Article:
Spiral Catheter with High Density Fiber Optic Sensors for Atrial Electroanatomic Mapping

Project Title: Spiral Catheter with High Density Fiber Optic Sensors for Atrial Electroanatomic Mapping

Project Duration: May 22 – July 28, 2017 (10 weeks), 40 hours per week.

Project Mentors

  • Primary Faculty Mentor (Name, Affiliation, website and Email/Phone):

Dr. Mable Fok, PhD, Assistant Prof of Photonics, College of Engineering, UGA

Email: mfok@uga.edu Tel: 706-542-2233, http://wave.engr.uga.edu/


  • Graduate Student/PostDoc mentors (Name, Affiliation and Email/Phone):

Lily Xu, Lightwave and Microwave Photonics Lab, College of Engineering, UGA

Email: lilyxu@uga.eduhttp://wave.engr.uga.edu/


Project Description: Electroanatomical mapping is a nascent technology used frequently in electrophysiological procedures that treat cardiac arrhythmias [1]. These procedures involve creating a 3D map of the heart (Fig. 1a) that incorporates electrical signal referred to as electrograms. Electrograms provide two sets of complementary data: 1) amplitude – which is a reflection of the health of the tissue; and 2) timing relative to a reference – which allows the user to visualize the sequential depolarization of the tissue during an arrhythmia. This information is then used to guide radiofrequency (RF) ablation [2], which aims to disrupt abnormal impulse formation, conduction and propagation. However, the accuracy of mapping strongly depends upon whether the catheter is actually in contact with the tissue. Incorporation of “floating” electrograms, data points in which the catheter is not in contact with cardiac tissue, can dramatically alter the map, often times with deleterious consequences. Our objective is to integrate high-density fiber optic sensors into a clinical cardiac mapping catheter for monitoring electrode-tissue contact force during mapping and RF ablation. The catheter will provide electrode-tissue contact information that has never been obtained before, as well as unprecedented mapping accuracy for guiding RF ablation. The proposed catheter design will increase accuracy, decrease procedural time, and reduce complications.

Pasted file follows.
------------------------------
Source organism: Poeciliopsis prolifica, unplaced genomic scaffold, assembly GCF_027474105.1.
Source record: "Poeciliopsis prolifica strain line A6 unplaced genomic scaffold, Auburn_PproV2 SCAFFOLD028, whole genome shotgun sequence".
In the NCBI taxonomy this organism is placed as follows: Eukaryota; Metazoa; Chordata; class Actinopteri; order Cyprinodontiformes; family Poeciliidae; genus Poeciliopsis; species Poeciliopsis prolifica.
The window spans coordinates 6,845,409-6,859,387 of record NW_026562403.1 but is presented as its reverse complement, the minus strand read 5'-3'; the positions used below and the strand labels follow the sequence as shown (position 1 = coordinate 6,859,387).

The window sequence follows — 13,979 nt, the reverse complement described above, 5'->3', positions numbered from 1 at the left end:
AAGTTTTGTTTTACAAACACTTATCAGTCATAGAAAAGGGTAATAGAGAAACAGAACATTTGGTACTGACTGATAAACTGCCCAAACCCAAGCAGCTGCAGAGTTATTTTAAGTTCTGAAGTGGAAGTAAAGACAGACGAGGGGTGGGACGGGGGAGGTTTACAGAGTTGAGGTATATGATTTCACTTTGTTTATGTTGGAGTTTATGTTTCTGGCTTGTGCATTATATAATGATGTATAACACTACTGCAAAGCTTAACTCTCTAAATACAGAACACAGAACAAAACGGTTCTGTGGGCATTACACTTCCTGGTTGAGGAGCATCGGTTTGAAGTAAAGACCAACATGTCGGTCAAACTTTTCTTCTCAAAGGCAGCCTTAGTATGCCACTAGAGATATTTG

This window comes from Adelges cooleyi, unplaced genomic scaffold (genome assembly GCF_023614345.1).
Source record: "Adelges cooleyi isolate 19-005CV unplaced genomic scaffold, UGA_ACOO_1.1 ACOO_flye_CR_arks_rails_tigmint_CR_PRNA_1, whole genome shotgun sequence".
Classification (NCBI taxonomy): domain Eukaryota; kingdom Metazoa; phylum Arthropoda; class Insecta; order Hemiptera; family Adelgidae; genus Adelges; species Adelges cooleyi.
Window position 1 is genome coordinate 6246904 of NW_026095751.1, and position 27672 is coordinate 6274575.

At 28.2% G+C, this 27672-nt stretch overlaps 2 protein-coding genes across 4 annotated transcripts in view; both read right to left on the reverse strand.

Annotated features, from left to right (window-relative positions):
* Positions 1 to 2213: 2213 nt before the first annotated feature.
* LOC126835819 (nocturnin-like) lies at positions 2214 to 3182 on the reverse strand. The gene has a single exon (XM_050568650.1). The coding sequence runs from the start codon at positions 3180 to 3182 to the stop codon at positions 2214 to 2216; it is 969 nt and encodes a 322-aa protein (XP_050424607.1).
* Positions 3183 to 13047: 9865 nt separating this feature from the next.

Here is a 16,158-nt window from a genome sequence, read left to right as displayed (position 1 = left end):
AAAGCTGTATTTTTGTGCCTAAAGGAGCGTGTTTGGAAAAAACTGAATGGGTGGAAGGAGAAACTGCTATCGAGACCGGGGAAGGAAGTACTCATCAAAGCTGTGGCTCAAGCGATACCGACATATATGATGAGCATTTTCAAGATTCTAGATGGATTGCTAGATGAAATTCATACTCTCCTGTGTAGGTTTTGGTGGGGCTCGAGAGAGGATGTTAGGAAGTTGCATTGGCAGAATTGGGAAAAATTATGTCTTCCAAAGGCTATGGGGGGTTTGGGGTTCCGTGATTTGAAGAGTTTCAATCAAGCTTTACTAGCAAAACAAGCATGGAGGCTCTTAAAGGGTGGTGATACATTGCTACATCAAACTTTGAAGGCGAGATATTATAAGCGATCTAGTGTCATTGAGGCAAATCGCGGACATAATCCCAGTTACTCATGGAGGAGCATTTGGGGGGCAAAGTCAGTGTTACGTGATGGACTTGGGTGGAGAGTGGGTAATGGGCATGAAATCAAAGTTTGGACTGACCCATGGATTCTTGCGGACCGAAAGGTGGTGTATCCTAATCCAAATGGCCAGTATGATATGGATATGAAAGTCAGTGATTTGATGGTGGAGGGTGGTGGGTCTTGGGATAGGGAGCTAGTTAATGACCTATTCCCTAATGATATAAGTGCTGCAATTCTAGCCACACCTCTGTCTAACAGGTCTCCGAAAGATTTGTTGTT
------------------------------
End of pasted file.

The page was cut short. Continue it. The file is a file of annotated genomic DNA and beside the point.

REU Student Role and Responsibility:

Task 1: Designing and integrating high-density fiber optics sensors into a variable-radius spiral-mapping catheter for monitoring electrode-tissue contact force

Based on our experience in fiber optics based sensor, the student will design an optical fiber with high-density fiber sensors and integrate it into the variable radius multipole spiral-mapping catheter. The high-density fiber sensors enable force sensing at each electrode. Since optical fiber is immune to electromagnetic wave, the fiber sensors will not negatively affect the atrial electroanatomical mapping or the RF ablation.

Task 2: Deploying differential sensors for decorrelating the effect of temperature change due to vital change of patient and RF ablation

The student will incorporate differential configuration in the high-density fiber sensors, where two parallel high-density fiber sensors are integrated on the opposite sides of the spiral catheter. Temperature change will results in the same amount of change in the differential sensors, while contact force change will results in opposite change in the differential sensors. Thus, temperature immune electrode-tissue contact force sensing can be achieved.

Expected Outcome for REU student: The student’s work will contribute to the development of publications, aimed for submission as a conference paper in the area. Upon completion of the entire project, a comprehensive paper on the device will be submitted for journal publication. The device may also be in consideration for commercialization pending experimental outcomes.